All in all, this walking out on each other (for whatever reason) seems to be a bad element of your relationship and one that needs to be talked about but NOT immediately before or after walking out on each other.  Perhaps on a nice walk around the neighborhood or in the woods? (ADD people seem to think clearly while they are walking because their bodies are engaged as well as their minds).

The text message was his way of telling you that he wanted you to know where he was and that he was thinking about you and already feeling sorry.  Again - the walking out thing is really getting in your way and needs to be diminished.  You do right be not responding to it (stepping out of the dance of anger) and I think it will mostly go away if it doesn't get your attention like it used to (by your begging him to stay - which only reinforced the walking out behavior).

I'm not a therapist or psychiatrist, but I wouldn't spend a lot of time worrying about his academic insecurities.  They are what they are.  While it would be nice to have his accolades, not having them doesn't change your accomplishment.  And my guess is that once he's feeling more secure in your relationship (less worried that you will end up being superior and somehow taking it out on him because his ADD has led him to feel insecure) then he'll lighten up in this area.  Anyway, I would suggest that you let it go.  You don't need his praise on this - you know you did well.  Have some empathy with the academic struggles he's suffered (and that most ADD people suffer).  It's a tough road that most don't fully understand.

Finally, you are probably learning the benefits of setting some boundaries around what you need (the Lerner material is a form of setting boundaries).  Be careful how you suggest he start to take responsibility (particulalry given his insecurity) but you shouldn't be doing things you don't want to do simply because you can't figure out how to get what you want.  My husband used to have a real computer issue (and still does to a lesser degree today) and I am pretty straightforward about telling him that in order to understand that he loves me I need a certain amount of face time with him.  Then I make the dates (most of them) because to demand that he disconnect from the computer AND make the dates is unrealistic.  As long as I get enough quality time with him to have fun and know he loves me, I don't much care if I have to lead on making dates.  Sometimes he tells me that he's grateful I'm willing to take it on, most of the time it's just the way it is.  I think of it this way - my ADD husband will never be a non ADD husband, and to expect that he be so would be hurtful to him.  My job is to make sure that my life stays in balance enough that I am happy, and to share that happiness with him in whatever way I can.  He likes it...we have fun together...and now that I've stopped trying to change him he's much more willing to be open to my ideas and even criticism.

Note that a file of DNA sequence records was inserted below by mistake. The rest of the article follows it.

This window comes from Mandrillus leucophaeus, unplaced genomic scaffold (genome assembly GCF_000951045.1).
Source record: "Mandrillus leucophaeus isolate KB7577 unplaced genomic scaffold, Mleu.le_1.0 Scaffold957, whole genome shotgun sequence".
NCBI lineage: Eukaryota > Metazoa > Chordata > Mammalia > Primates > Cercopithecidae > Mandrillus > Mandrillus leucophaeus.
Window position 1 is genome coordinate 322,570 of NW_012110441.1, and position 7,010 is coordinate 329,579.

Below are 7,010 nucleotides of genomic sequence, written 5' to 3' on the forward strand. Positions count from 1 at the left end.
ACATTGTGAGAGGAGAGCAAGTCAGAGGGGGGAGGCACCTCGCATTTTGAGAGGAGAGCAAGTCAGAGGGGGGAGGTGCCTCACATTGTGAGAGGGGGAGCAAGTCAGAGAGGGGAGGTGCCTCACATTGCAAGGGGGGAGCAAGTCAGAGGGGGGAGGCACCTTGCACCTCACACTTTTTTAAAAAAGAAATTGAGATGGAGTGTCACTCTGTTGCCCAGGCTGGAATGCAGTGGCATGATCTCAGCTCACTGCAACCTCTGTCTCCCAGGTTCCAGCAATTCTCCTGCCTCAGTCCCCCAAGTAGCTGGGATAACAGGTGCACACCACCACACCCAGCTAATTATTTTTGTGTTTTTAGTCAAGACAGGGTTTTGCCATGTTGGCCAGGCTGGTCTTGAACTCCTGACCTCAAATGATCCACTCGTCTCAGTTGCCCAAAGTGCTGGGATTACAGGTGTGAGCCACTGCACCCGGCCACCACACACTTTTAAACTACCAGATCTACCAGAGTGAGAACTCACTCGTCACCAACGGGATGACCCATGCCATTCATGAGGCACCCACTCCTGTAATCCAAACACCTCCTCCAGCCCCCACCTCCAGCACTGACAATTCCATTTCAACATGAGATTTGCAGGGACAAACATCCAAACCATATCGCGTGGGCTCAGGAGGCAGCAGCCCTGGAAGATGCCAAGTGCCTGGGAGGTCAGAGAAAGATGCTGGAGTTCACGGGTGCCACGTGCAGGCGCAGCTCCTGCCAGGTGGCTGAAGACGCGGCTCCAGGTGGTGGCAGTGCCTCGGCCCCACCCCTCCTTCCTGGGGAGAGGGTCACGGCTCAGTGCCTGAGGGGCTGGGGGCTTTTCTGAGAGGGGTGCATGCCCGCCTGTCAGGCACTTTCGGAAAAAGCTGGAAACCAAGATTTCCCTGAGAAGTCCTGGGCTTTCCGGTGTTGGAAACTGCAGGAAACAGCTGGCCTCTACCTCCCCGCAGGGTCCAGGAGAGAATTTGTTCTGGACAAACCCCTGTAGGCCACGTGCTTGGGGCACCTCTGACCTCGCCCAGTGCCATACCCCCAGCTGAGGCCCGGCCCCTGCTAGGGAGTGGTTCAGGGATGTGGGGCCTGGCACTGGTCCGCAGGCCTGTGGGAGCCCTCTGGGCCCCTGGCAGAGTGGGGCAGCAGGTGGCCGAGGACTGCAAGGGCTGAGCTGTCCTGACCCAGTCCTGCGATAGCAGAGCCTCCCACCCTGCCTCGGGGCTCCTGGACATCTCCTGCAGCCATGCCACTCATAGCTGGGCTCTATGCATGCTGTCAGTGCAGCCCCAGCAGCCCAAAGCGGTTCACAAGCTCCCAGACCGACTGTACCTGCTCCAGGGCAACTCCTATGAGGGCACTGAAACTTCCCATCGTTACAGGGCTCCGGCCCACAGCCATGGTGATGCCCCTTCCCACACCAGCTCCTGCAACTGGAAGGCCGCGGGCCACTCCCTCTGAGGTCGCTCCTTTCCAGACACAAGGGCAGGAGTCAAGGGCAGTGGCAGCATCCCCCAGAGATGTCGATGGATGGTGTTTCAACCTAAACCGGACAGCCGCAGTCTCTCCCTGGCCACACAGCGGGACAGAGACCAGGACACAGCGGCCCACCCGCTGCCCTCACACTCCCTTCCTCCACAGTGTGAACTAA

But I'll get off my "soapbox" and end with this - keep up the good work!  You're doing great, girl!


I was wondering if not "sharing" information and being sort of secretive (whether intentional or not) is an ADD symptom.  My husband rarely offers up information about big things going on, little mundane things or even just a simple "Guess who I ran into today?" kind of thing.  I am very often in the dark about major events, feel embarrassed that I don't know lots of things about his life or the lives of his friend/family when someone brings up the subject.  I very often find out that he's been somewhere or done something that he just didn't tell me about.  Is this that "I forgot" ADD thing or is my husband just a sneaky jerk?  He'll sit next to me while on the phone with someone for 30 minutes, hang up and not even mention who it was, what they talked about etc.  Not that I need to know every aspect of his life, but hey, I tell him who I was talking to, briefly what the conversation was about, just info on what happened in my day even when nothing other than the mundane happens.  Am I crazy?  I just feel like this lack of sharing is a majorly negative aspect of our relationship.  It adds to the loneliness and isolation that I already feel.  When I bring it up by saying that I love it when he shares about his day with me and why doesn't he do that more often, he says "I didn't think it was that important".  UM, dinner invitations, deaths, family layoffs are all important things!!!!  What the heck?  When the shoe is on the other foot though (rarely-very rarely) , he goes nuts.